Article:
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WW1 - technology and trench warfare.

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World War 1 or 'the great war' is the first war where so many people from all over the world died for their country. It is also the first war where such large scale destruction came from man made machinery. Also the trenches were put into use for one of the first time. The trenches went almost the whole way from one side of Belgium to the other side of France. This image shows both trenches from where they started to where they ended. There were many battles and many deaths. In this project I will go into greater detail about the world war and what made it 'the great war'. I will explain how the new technology changed the nature of this war and all others after it. There were new weapons that were used to devastating effect. Each country had their artillery gun. Firstly there was the 'paris gun'. Made by the French this gun was a long fire cannon. It had head on impact and destroyed anything it hit. The length of the gun was 35 metres and was 138 tons. The main advantage of having this gun was its superior range; it could hit something 75 miles away. The 'paris gun' was a huge gun which made it hard to move around so it had to stay at one place and could not be taken to the trenches. Also this gun had poor accuracy so it was very unreliable and would easily kill allied forces. The Germans also had a huge gun called the big bertha. It was lighter than the Paris gun weighing at 2,200lb and only had a range of nine miles. However the shorter range and lighter build made it possible to bring the guns to the trenches and fire at the enemy. The British had the 'Rail gun'. It only weighed 138lbs so it could be taken to the trenches. ...read more.


They had to defend from middle the 'saucer'. Ypres had been defended but at a terrible cost. The British had suffered over 58,000 casualties in an area less than 10 miles north to south and five miles from east to west and had been forced back into a salient - a bulge of land surrounded on three sides - and was overlooked by the German army. Ypres is a piece of land in a region of Belgium called Flanders, which means 'flooded land'. The area around Ypres floods easily and effective drainage systems are needed badly. During the First World War drainage ditches were destroyed by constant shelling. As a result soldiers frequently found themselves fighting in appalling conditions. Men had to go through long periods crouching in water sometimes waist deep. This led to swollen feet, impeded circulation and an inability to walk (a condition later known as 'trench foot'). During the first winter of the war the weather was terrible, turning the low, swampy country into a bog and on every side of Ypres there was huge amounts of mud. The cover the trenches provided was very poor because the walls constructed were unstable; almost as fast as they were built they slid back into the slush of mud at the bottom of the trench. In the first battle of Ypres the British and French had to just defend Ypres and hold their position. The Germans, who had mostly the upper ground had much better artillery and ammunition was likely to take over Ypres. However, they managed to keep Ypres so they were quite successful. By the beginning of 1915 it was the German army that held the advantage. They held the ridges that surrounded Ypres and seemed to have a limitless supply of ammunition as they constantly shelled the town. On the other hand the British appeared to be over-stretched. The British Expeditionary Force of skilled professional soldiers had suffered 90% casualties. ...read more.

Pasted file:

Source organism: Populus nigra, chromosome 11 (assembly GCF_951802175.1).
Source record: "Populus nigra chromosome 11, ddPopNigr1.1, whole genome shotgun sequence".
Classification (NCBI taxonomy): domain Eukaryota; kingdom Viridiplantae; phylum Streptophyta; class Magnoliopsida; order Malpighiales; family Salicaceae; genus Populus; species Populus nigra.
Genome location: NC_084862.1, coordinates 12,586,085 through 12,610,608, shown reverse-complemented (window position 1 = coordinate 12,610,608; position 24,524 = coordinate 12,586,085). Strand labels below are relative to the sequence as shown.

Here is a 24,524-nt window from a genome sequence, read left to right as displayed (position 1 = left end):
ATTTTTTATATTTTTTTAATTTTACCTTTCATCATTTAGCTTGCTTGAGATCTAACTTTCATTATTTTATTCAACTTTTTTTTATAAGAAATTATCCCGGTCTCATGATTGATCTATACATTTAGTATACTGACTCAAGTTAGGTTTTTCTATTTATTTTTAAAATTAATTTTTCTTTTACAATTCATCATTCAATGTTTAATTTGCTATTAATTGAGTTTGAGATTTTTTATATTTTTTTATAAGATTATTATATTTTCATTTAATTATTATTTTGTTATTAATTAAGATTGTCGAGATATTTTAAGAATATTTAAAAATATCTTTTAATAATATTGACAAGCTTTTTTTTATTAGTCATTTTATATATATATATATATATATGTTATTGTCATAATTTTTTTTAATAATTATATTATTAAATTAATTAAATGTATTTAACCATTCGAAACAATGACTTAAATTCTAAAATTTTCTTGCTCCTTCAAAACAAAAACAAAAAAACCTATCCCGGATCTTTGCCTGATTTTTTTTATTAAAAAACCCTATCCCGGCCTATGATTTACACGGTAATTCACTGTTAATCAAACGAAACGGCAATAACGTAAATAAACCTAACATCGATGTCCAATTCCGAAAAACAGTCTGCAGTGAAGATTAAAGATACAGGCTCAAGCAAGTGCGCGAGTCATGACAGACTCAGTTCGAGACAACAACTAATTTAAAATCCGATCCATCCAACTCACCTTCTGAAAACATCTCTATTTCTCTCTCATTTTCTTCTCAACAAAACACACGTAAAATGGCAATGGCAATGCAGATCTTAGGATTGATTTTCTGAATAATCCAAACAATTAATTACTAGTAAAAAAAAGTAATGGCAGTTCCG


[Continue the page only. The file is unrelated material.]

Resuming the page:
Also there was a tree in no-mans land called the danger tree. It was named the danger tree because it was surrounded by German trenches and was used as target practice by the Germans.I found out about a man called Lewis McGee. He was killed in action at the Battle of Passchendaele, on 13 October 1917. Lewis McGee won a Victoria Cross he was born on the 13th May 1888 and died on the 13th October 1917. He was an Australian recipient of the Victoria Cross, the highest and most prestigious award for gallantry in the face of the enemy that can be awarded to British and Commonwealth forces. He was 29 when he died. He was a sergeant in the 40th Battalion, which was from Tasmania. On the 4th October 1917 in Belgium, Sergeant McGee's platoon was suffering severely and the advance of the company was stopped by machine-gun fire from a pill-box post. Sergeant McGee rushed to the post armed only with a revolver, shooting some of the crew and capturing the rest, which enabled the advance to proceed. He reorganized the remnants of his platoon and did splendid work during the consolidation of the position. His coolness and bravery contributed largely to the success of the company's operation. He was killed in action shortly afterwards. World war one was a war that was fought stupidly and arrogantly by both sides. Every general told their men to just run across no-mans land and die. Each battle was lost by one side. Then battles were rarely won by a side. The generals were at fault for all of battle loses. So I believe that the war could have been over much quicker if trenches were not introduced. The bravery of all the soldiers should be recognised because each one of them had to endure pain, loss and the contemplation of death. This war was all about lions being led by donkeys. ?? ?? ?? ?? First world war research project William Rainbow ...read more.

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